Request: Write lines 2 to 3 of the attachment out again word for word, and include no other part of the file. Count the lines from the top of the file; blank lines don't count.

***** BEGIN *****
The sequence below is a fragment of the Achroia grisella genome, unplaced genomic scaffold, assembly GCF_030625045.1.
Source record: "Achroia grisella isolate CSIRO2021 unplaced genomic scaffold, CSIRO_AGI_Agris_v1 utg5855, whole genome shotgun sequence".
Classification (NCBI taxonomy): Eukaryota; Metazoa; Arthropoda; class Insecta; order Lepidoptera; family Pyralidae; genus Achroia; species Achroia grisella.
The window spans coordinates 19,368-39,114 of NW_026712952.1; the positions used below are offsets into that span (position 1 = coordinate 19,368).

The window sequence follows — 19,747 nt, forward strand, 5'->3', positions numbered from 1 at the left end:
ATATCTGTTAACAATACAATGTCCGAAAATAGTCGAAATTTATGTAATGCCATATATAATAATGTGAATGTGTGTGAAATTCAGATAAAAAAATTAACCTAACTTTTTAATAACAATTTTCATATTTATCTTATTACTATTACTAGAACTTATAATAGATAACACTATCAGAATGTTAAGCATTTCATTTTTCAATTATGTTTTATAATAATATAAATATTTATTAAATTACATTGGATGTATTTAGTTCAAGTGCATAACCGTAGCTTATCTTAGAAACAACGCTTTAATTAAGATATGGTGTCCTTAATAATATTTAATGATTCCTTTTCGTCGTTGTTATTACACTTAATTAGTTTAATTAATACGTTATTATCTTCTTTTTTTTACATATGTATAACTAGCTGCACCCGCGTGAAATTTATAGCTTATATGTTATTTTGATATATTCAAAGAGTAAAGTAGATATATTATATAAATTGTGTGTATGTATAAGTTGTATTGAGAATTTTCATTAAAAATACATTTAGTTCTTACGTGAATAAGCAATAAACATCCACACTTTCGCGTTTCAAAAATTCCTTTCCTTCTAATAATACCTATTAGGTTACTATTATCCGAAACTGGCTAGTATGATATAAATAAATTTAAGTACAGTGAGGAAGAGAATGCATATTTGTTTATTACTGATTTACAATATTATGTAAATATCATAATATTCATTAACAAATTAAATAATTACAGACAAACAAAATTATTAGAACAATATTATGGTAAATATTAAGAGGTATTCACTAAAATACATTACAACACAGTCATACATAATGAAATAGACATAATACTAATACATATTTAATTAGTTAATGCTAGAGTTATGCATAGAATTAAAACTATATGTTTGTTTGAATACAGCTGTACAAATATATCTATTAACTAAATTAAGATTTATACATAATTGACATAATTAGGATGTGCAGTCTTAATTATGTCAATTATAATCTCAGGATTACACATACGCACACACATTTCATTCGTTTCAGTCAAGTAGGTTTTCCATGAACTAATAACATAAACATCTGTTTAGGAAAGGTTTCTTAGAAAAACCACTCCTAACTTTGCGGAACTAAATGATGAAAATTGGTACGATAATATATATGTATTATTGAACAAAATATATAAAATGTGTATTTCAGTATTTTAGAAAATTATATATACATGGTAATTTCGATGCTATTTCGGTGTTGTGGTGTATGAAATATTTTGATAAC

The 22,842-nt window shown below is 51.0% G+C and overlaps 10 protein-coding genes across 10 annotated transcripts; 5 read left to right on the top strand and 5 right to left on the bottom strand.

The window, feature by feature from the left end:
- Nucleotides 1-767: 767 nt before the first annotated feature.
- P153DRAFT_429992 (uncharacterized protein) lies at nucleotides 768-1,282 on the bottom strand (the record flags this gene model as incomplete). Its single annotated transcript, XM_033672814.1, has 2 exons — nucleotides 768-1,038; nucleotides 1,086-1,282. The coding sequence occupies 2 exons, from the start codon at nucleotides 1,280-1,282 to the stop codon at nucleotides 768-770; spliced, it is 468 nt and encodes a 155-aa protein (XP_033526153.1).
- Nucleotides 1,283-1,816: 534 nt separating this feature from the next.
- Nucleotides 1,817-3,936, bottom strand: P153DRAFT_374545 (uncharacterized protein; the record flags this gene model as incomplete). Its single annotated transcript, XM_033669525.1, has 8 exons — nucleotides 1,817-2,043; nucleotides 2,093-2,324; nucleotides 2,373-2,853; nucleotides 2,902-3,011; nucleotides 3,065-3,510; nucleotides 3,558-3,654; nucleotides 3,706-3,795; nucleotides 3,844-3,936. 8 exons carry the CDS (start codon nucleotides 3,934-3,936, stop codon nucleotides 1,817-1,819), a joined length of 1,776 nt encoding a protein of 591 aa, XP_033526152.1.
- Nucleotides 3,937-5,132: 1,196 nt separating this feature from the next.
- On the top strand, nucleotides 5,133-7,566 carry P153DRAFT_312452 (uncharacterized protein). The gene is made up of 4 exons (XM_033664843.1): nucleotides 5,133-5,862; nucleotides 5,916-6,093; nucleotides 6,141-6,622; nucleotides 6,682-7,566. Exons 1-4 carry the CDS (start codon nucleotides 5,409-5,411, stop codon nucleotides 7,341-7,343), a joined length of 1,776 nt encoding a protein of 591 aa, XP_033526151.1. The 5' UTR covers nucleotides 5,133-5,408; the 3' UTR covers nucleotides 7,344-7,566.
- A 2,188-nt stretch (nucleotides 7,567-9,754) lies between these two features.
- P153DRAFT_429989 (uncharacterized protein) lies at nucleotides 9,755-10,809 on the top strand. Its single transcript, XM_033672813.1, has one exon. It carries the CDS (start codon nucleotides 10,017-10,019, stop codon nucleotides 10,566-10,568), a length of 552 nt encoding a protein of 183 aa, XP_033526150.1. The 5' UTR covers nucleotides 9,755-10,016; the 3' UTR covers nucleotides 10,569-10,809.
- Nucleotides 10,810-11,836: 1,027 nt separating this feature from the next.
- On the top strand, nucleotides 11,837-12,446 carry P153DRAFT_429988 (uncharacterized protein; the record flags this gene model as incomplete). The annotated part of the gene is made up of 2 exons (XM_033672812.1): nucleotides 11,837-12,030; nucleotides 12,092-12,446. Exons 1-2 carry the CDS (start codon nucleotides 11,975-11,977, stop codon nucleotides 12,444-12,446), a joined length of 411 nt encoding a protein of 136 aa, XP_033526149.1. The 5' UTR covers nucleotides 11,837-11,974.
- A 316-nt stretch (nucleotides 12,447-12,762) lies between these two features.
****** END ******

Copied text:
Source record: "Achroia grisella isolate CSIRO2021 unplaced genomic scaffold, CSIRO_AGI_Agris_v1 utg5855, whole genome shotgun sequence".
Classification (NCBI taxonomy): Eukaryota; Metazoa; Arthropoda; class Insecta; order Lepidoptera; family Pyralidae; genus Achroia; species Achroia grisella.